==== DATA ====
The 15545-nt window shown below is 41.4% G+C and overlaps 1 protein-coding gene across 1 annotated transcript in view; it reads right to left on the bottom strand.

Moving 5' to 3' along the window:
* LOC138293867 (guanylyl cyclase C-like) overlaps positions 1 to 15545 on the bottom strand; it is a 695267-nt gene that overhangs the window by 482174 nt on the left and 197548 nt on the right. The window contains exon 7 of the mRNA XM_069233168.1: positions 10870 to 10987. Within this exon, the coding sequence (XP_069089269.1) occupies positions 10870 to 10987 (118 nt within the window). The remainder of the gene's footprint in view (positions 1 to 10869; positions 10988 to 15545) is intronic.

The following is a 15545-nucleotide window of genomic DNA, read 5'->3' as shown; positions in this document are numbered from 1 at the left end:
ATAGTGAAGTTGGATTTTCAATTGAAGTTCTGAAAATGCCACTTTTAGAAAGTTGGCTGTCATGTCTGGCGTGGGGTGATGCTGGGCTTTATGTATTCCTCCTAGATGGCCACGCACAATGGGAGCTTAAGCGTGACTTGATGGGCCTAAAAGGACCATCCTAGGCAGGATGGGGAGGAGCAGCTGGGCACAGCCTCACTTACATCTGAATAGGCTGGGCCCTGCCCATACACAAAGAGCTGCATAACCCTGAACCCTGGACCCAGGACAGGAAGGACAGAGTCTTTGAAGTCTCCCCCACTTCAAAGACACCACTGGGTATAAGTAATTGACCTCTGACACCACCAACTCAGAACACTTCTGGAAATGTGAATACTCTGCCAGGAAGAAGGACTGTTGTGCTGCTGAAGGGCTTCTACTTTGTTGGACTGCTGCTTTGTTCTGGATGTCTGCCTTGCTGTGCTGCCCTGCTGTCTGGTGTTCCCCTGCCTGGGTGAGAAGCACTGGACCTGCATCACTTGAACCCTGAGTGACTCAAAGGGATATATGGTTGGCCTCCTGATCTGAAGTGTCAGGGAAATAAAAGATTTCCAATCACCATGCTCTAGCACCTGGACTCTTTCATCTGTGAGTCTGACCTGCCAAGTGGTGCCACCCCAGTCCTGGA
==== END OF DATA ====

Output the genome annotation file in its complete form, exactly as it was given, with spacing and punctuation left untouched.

The 15545-nt window shown below is 41.4% G+C and overlaps 1 protein-coding gene across 1 annotated transcript in view; it reads right to left on the bottom strand.

Moving 5' to 3' along the window:
* LOC138293867 (guanylyl cyclase C-like) overlaps positions 1 to 15545 on the bottom strand; it is a 695267-nt gene that overhangs the window by 482174 nt on the left and 197548 nt on the right. The window contains exon 7 of the mRNA XM_069233168.1: positions 10870 to 10987. Within this exon, the coding sequence (XP_069089269.1) occupies positions 10870 to 10987 (118 nt within the window). The remainder of the gene's footprint in view (positions 1 to 10869; positions 10988 to 15545) is intronic.

The following is a 15545-nucleotide window of genomic DNA, read 5'->3' as shown; positions in this document are numbered from 1 at the left end:
ATAGTGAAGTTGGATTTTCAATTGAAGTTCTGAAAATGCCACTTTTAGAAAGTTGGCTGTCATGTCTGGCGTGGGGTGATGCTGGGCTTTATGTATTCCTCCTAGATGGCCACGCACAATGGGAGCTTAAGCGTGACTTGATGGGCCTAAAAGGACCATCCTAGGCAGGATGGGGAGGAGCAGCTGGGCACAGCCTCACTTACATCTGAATAGGCTGGGCCCTGCCCATACACAAAGAGCTGCATAACCCTGAACCCTGGACCCAGGACAGGAAGGACAGAGTCTTTGAAGTCTCCCCCACTTCAAAGACACCACTGGGTATAAGTAATTGACCTCTGACACCACCAACTCAGAACACTTCTGGAAATGTGAATACTCTGCCAGGAAGAAGGACTGTTGTGCTGCTGAAGGGCTTCTACTTTGTTGGACTGCTGCTTTGTTCTGGATGTCTGCCTTGCTGTGCTGCCCTGCTGTCTGGTGTTCCCCTGCCTGGGTGAGAAGCACTGGACCTGCATCACTTGAACCCTGAGTGACTCAAAGGGATATATGGTTGGCCTCCTGATCTGAAGTGTCAGGGAAATAAAAGATTTCCAATCACCATGCTCTAGCACCTGGACTCTTTCATCTGTGAGTCTGACCTGCCAAGTGGTGCCACCCCAGTCCTGGA